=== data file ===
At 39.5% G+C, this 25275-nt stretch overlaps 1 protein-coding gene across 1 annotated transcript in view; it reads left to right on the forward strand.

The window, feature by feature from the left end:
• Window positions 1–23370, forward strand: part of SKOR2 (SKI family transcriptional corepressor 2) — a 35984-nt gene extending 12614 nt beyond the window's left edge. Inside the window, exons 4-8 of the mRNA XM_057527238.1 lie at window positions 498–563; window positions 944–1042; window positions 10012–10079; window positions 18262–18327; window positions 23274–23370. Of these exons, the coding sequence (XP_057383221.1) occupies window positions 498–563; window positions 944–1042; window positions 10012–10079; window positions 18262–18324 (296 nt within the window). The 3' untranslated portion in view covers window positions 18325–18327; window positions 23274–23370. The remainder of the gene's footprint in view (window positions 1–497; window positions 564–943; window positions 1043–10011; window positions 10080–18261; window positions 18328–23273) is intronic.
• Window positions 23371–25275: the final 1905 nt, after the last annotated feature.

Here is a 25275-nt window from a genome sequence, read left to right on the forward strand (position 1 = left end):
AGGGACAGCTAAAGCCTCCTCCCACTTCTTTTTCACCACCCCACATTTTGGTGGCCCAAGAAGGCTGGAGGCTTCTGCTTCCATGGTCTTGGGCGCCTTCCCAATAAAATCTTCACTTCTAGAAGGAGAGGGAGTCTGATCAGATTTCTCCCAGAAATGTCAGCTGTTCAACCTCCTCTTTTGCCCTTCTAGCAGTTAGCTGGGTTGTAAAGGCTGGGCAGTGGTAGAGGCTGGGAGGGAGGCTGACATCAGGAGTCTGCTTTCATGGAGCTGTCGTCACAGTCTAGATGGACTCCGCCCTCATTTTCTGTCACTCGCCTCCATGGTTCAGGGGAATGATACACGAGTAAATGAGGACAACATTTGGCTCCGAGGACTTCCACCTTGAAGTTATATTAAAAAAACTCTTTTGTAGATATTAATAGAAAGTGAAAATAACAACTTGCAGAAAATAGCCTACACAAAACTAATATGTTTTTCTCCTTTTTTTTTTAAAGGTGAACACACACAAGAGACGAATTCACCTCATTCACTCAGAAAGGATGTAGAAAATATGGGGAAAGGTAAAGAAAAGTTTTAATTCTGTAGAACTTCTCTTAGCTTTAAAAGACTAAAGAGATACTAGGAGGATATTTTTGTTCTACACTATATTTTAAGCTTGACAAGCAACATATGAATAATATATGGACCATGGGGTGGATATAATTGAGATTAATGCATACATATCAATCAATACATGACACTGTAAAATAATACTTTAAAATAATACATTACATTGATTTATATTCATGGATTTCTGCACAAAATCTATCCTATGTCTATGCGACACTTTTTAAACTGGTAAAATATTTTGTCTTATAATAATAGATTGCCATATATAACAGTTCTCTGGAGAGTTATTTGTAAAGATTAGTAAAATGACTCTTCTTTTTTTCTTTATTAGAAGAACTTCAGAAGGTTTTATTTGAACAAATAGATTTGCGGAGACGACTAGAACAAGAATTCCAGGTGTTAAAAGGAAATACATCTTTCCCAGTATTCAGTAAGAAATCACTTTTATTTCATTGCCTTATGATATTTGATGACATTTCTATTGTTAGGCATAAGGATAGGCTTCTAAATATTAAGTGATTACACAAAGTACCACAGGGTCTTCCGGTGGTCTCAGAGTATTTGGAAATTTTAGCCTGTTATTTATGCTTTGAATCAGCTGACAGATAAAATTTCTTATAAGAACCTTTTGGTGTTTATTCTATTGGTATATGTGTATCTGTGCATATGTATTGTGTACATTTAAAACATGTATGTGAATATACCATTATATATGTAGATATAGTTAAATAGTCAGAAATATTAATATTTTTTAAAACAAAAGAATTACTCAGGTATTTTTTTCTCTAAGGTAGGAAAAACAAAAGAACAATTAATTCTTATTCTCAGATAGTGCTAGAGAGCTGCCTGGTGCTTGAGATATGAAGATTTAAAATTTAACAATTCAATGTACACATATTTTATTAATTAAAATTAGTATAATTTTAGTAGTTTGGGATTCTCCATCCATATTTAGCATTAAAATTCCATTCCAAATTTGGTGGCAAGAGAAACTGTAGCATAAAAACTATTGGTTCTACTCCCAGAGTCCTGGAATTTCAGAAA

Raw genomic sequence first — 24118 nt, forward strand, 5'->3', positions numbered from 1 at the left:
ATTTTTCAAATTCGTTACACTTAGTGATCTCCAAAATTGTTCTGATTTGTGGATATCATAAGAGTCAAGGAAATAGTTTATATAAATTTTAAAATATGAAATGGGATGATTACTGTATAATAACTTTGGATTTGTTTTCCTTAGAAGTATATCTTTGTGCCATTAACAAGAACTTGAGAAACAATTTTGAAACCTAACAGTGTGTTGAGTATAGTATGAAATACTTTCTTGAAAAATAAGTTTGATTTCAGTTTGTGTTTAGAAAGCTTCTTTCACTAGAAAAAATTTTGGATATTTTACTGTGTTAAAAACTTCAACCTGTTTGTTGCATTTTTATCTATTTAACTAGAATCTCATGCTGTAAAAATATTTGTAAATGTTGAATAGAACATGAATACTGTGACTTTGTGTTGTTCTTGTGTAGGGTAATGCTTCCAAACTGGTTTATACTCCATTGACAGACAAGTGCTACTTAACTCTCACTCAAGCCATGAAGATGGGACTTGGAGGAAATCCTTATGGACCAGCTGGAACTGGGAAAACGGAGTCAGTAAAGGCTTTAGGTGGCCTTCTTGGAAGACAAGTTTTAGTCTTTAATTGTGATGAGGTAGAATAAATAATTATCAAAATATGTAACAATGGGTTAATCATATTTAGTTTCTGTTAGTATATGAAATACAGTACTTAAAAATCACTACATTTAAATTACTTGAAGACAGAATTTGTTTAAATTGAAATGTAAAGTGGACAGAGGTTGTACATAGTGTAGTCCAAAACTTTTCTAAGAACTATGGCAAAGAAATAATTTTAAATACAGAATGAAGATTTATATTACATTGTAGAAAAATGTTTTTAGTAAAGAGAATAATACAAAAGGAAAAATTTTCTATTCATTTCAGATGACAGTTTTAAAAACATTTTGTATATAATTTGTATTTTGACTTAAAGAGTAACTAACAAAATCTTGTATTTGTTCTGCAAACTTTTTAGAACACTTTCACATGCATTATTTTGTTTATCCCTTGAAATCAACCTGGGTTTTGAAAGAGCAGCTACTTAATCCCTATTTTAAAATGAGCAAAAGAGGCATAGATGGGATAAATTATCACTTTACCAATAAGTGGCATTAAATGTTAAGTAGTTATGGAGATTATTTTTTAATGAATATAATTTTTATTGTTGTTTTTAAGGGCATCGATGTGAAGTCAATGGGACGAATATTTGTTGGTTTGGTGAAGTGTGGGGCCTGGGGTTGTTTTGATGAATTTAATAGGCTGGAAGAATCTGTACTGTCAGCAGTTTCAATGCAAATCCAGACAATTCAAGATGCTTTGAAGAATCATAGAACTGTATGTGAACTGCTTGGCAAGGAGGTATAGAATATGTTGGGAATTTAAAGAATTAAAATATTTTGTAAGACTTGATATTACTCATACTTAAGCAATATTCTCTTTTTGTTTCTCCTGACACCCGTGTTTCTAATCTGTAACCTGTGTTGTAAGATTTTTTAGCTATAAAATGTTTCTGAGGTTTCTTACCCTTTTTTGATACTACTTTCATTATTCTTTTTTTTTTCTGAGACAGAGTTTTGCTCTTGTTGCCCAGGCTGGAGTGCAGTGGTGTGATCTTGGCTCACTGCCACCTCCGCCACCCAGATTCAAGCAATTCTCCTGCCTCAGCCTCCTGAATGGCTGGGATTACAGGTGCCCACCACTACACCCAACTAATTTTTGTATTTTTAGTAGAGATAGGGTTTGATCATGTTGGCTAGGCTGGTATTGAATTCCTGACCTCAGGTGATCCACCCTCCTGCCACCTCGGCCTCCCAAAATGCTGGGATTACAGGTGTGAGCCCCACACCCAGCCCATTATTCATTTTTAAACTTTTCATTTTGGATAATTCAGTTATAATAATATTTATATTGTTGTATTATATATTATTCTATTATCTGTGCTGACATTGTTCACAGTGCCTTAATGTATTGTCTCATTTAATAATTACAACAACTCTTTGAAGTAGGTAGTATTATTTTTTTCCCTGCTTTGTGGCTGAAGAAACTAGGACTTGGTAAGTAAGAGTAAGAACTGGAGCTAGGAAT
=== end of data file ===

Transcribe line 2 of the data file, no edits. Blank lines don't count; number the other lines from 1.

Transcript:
The window, feature by feature from the left end: